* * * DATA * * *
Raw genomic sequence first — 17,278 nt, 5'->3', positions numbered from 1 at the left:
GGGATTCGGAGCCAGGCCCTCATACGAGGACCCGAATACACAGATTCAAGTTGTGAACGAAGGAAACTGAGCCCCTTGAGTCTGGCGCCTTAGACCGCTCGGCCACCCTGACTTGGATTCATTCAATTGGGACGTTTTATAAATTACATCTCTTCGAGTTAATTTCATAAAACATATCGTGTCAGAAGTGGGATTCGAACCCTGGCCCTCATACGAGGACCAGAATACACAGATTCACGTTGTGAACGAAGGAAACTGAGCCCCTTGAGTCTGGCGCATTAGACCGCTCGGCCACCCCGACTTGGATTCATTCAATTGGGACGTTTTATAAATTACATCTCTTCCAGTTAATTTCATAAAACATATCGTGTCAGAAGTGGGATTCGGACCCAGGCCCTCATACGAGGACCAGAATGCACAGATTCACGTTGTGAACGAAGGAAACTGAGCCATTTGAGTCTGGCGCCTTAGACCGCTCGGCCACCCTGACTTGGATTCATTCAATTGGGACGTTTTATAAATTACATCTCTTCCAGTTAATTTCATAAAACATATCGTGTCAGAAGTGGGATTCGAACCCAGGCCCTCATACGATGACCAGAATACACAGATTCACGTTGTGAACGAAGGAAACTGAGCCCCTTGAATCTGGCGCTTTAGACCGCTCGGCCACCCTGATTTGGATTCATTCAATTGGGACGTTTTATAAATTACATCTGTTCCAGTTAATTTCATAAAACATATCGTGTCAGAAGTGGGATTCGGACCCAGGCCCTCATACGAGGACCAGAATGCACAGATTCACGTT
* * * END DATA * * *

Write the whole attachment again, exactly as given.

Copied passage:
Raw genomic sequence first — 17,278 nt, 5'->3', positions numbered from 1 at the left:
GGGATTCGGAGCCAGGCCCTCATACGAGGACCCGAATACACAGATTCAAGTTGTGAACGAAGGAAACTGAGCCCCTTGAGTCTGGCGCCTTAGACCGCTCGGCCACCCTGACTTGGATTCATTCAATTGGGACGTTTTATAAATTACATCTCTTCGAGTTAATTTCATAAAACATATCGTGTCAGAAGTGGGATTCGAACCCTGGCCCTCATACGAGGACCAGAATACACAGATTCACGTTGTGAACGAAGGAAACTGAGCCCCTTGAGTCTGGCGCATTAGACCGCTCGGCCACCCCGACTTGGATTCATTCAATTGGGACGTTTTATAAATTACATCTCTTCCAGTTAATTTCATAAAACATATCGTGTCAGAAGTGGGATTCGGACCCAGGCCCTCATACGAGGACCAGAATGCACAGATTCACGTTGTGAACGAAGGAAACTGAGCCATTTGAGTCTGGCGCCTTAGACCGCTCGGCCACCCTGACTTGGATTCATTCAATTGGGACGTTTTATAAATTACATCTCTTCCAGTTAATTTCATAAAACATATCGTGTCAGAAGTGGGATTCGAACCCAGGCCCTCATACGATGACCAGAATACACAGATTCACGTTGTGAACGAAGGAAACTGAGCCCCTTGAATCTGGCGCTTTAGACCGCTCGGCCACCCTGATTTGGATTCATTCAATTGGGACGTTTTATAAATTACATCTGTTCCAGTTAATTTCATAAAACATATCGTGTCAGAAGTGGGATTCGGACCCAGGCCCTCATACGAGGACCAGAATGCACAGATTCACGTT